When I spoke to you last time in email, I explained why we burried the "village House " idea, and went for a top floor apartment that included a 500FT2 roof top. Our property is 16 years old, in the process of being completely rebuilt and modernised, but the attractive thing about our location, is the bank will allow borrowers upto the full 95% and the valuation was within 200K of the banks price, and the asking price. These things need to be present later when you decide to sell, because a large percentage of buyers will borrow to as close to the maximum borrowable amount.
Bank values are based only on average locality transaction $$$ per SQFT ratios. They don't consider renovations or improvements made, although they will send somebody out to re value if there is a major value dispute/difference..
As to the open cheque, and being in person, regardless how your friend did his negotiating, in my case I am far more confident in that role than any agent here in HK, I found all to be rather weak in strategised communication, and far to self interested ( worried about their commission ) to be an ally of the buyer.
I will only negotiate with the person who owns the property, to gauge body language and see if they are bluffing, as I explained earlier, buying property is like walking into a lions den, and playing poker, ie having a poker face while you deal.
I made it clear to our agent that we wanted the property, and it would be upto him to work with us following our clear / realistic M O.
When you negotiate, you must be prepared to pay money right at the moment you can get signatures down on a document called a S & P, or a Sale and Purchase agreement. This agreement outlines all the things that are included in the property transaction, ie settlement periods, any furniture inclusions or repairs that need to be made prior to you moving in, a new contract drawn up by the vendors lawyer will be drawn up later, both the S & P and the main property purchase contract are legally binding....
A deposit must be paid upon an agreement being reached, it can be less than 10% on the day, the shortfall made up to the 10% amount must be paid within 10 days. Failure to do so, will incur a demand for the previous 10% balance, plus an additional 10% penalty.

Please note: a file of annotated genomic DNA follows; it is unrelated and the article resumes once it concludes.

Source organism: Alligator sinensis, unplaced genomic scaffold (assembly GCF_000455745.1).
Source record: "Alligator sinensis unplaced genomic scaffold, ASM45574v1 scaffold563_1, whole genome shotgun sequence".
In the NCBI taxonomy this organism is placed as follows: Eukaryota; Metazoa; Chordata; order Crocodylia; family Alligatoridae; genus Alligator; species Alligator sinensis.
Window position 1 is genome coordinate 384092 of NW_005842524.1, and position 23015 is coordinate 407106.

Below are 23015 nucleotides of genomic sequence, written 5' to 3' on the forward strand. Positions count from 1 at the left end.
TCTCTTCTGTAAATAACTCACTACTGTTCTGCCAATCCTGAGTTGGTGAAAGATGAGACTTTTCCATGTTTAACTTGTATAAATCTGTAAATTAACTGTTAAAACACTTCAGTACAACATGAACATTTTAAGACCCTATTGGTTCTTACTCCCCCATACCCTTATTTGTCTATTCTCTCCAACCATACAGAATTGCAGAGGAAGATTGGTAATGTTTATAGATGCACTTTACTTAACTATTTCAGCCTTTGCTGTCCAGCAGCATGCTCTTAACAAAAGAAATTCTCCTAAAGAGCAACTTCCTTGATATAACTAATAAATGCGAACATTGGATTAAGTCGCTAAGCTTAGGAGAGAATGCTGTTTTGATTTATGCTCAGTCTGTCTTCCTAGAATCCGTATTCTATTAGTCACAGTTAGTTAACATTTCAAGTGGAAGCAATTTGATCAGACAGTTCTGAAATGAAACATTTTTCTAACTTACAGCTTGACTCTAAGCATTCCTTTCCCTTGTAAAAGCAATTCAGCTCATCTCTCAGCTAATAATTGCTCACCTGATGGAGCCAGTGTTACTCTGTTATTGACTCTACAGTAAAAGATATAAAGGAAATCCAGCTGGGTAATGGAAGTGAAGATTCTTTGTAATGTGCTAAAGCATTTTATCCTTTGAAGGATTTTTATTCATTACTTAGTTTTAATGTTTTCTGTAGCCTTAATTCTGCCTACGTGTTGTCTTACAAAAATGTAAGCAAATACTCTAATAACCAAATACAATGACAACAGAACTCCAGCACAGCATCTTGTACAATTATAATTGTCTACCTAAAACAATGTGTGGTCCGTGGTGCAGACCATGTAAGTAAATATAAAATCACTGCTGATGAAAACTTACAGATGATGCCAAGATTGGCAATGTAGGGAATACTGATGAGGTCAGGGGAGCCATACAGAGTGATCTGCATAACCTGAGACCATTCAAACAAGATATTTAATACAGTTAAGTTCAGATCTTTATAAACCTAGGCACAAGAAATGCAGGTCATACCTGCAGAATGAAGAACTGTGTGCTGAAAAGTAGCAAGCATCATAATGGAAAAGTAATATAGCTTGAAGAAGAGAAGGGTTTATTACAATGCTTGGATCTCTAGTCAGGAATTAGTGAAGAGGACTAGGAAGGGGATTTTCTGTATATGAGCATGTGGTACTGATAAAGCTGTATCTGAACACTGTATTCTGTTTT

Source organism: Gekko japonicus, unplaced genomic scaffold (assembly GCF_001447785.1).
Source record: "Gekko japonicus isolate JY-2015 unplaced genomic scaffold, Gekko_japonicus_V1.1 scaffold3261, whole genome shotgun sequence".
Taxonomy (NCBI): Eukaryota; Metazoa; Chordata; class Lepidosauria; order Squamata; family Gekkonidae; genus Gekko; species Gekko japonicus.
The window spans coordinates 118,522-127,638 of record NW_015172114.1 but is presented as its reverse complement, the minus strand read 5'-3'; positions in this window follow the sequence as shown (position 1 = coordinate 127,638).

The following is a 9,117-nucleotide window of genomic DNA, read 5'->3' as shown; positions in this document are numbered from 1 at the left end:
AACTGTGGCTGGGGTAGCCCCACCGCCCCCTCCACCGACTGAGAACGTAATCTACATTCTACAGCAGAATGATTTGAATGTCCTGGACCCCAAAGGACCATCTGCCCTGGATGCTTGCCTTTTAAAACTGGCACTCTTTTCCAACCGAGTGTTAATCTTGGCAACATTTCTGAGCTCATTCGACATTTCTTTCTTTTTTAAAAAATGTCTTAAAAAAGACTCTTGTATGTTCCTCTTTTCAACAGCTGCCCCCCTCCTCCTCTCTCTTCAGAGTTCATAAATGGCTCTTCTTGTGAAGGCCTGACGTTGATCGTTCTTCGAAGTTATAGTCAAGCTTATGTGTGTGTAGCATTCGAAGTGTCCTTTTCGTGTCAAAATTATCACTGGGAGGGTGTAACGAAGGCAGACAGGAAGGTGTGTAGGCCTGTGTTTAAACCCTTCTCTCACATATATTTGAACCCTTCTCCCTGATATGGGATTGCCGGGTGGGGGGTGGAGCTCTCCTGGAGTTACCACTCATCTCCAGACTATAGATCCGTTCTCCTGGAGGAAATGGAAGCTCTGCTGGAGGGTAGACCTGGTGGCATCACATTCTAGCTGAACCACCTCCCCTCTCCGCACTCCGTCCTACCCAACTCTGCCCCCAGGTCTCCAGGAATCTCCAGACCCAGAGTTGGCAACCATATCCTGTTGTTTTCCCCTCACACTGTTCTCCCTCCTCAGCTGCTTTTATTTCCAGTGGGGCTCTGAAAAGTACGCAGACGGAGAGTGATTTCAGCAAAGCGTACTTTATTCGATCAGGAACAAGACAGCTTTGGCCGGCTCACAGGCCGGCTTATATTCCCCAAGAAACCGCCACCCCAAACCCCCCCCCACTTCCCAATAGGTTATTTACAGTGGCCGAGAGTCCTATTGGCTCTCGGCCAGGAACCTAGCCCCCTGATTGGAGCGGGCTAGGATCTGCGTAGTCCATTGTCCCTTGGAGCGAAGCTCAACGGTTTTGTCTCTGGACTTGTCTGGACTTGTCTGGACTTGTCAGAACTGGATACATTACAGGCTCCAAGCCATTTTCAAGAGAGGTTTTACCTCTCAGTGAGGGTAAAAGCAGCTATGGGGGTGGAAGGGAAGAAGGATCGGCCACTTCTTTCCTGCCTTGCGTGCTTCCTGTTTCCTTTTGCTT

You will discover that Village houses in 98% of cases, are going to be difficult to move, especially in the 6 plus million dollar range, as people who are going to potentially buy these properties need large cash reserves to meet the 40% difference. If it was a popular apartment complex, they only need to fork out 5% out of their pocket.
Anyway, see how you go, be firm and set a realistic target, you will spend more on renovations than you think, especially if the place is over 15 years old, and unlike in a the UK or Aus, where you can contract a surveyor ( for $400AUS ) to inspect the home, giving you a detailed condition report, here in HK its not something that would be encouraged.....
Good luck with your negotiations, and encourage your agent to earn his comission by not saying something stupid that burns the opportunity, ie FACE, a really annoying condition where the vendor is caught lying via the negotiation, and then it creates a road block, one that generally cant be resolved.
Its a very different ball game here, with an attitude that you just roll over and pay whats asked, unless its during SARS, then they drop their pants and off load property at 50% less than prices are today.
Go figure ....